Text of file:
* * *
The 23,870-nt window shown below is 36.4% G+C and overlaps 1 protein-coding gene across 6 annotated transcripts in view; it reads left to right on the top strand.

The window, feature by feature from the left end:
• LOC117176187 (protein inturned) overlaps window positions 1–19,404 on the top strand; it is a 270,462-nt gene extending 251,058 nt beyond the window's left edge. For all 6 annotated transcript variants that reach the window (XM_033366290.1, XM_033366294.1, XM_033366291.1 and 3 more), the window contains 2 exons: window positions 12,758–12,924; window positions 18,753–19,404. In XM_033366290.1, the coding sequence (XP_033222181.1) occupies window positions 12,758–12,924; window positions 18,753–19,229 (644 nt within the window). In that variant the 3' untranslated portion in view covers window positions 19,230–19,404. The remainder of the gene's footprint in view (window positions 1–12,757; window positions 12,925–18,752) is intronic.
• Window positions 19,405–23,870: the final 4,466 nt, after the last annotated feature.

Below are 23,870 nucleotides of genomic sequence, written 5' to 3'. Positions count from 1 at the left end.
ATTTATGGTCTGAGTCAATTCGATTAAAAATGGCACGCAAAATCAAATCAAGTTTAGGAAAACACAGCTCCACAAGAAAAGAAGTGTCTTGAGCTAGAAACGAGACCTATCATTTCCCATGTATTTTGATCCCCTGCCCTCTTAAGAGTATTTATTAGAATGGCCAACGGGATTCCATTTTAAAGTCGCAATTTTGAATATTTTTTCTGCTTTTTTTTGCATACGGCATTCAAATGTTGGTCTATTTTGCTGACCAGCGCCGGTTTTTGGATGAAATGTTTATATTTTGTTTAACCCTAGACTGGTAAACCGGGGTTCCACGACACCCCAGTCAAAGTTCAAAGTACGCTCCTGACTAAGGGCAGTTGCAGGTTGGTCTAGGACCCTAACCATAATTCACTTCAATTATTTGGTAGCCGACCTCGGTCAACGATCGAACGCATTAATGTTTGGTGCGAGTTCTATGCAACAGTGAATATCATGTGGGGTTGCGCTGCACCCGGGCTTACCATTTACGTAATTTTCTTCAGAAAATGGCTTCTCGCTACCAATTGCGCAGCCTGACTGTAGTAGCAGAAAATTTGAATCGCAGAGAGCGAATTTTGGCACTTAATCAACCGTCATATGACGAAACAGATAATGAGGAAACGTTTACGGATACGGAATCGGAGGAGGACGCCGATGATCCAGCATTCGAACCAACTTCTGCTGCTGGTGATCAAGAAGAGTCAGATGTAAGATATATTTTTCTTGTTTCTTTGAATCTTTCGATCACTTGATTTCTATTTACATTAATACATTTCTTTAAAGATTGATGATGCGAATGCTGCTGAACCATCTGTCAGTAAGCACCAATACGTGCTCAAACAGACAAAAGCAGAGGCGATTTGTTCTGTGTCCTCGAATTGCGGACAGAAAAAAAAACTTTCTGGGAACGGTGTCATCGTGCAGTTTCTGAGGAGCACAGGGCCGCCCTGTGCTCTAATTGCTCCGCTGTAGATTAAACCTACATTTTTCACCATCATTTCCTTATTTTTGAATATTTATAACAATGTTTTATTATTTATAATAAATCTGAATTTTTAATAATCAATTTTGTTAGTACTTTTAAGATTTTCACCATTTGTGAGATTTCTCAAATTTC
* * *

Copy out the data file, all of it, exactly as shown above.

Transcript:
The 23,870-nt window shown below is 36.4% G+C and overlaps 1 protein-coding gene across 6 annotated transcripts in view; it reads left to right on the top strand.

The window, feature by feature from the left end:
• LOC117176187 (protein inturned) overlaps window positions 1–19,404 on the top strand; it is a 270,462-nt gene extending 251,058 nt beyond the window's left edge. For all 6 annotated transcript variants that reach the window (XM_033366290.1, XM_033366294.1, XM_033366291.1 and 3 more), the window contains 2 exons: window positions 12,758–12,924; window positions 18,753–19,404. In XM_033366290.1, the coding sequence (XP_033222181.1) occupies window positions 12,758–12,924; window positions 18,753–19,229 (644 nt within the window). In that variant the 3' untranslated portion in view covers window positions 19,230–19,404. The remainder of the gene's footprint in view (window positions 1–12,757; window positions 12,925–18,752) is intronic.
• Window positions 19,405–23,870: the final 4,466 nt, after the last annotated feature.

Below are 23,870 nucleotides of genomic sequence, written 5' to 3'. Positions count from 1 at the left end.
ATTTATGGTCTGAGTCAATTCGATTAAAAATGGCACGCAAAATCAAATCAAGTTTAGGAAAACACAGCTCCACAAGAAAAGAAGTGTCTTGAGCTAGAAACGAGACCTATCATTTCCCATGTATTTTGATCCCCTGCCCTCTTAAGAGTATTTATTAGAATGGCCAACGGGATTCCATTTTAAAGTCGCAATTTTGAATATTTTTTCTGCTTTTTTTTGCATACGGCATTCAAATGTTGGTCTATTTTGCTGACCAGCGCCGGTTTTTGGATGAAATGTTTATATTTTGTTTAACCCTAGACTGGTAAACCGGGGTTCCACGACACCCCAGTCAAAGTTCAAAGTACGCTCCTGACTAAGGGCAGTTGCAGGTTGGTCTAGGACCCTAACCATAATTCACTTCAATTATTTGGTAGCCGACCTCGGTCAACGATCGAACGCATTAATGTTTGGTGCGAGTTCTATGCAACAGTGAATATCATGTGGGGTTGCGCTGCACCCGGGCTTACCATTTACGTAATTTTCTTCAGAAAATGGCTTCTCGCTACCAATTGCGCAGCCTGACTGTAGTAGCAGAAAATTTGAATCGCAGAGAGCGAATTTTGGCACTTAATCAACCGTCATATGACGAAACAGATAATGAGGAAACGTTTACGGATACGGAATCGGAGGAGGACGCCGATGATCCAGCATTCGAACCAACTTCTGCTGCTGGTGATCAAGAAGAGTCAGATGTAAGATATATTTTTCTTGTTTCTTTGAATCTTTCGATCACTTGATTTCTATTTACATTAATACATTTCTTTAAAGATTGATGATGCGAATGCTGCTGAACCATCTGTCAGTAAGCACCAATACGTGCTCAAACAGACAAAAGCAGAGGCGATTTGTTCTGTGTCCTCGAATTGCGGACAGAAAAAAAAACTTTCTGGGAACGGTGTCATCGTGCAGTTTCTGAGGAGCACAGGGCCGCCCTGTGCTCTAATTGCTCCGCTGTAGATTAAACCTACATTTTTCACCATCATTTCCTTATTTTTGAATATTTATAACAATGTTTTATTATTTATAATAAATCTGAATTTTTAATAATCAATTTTGTTAGTACTTTTAAGATTTTCACCATTTGTGAGATTTCTCAAATTTC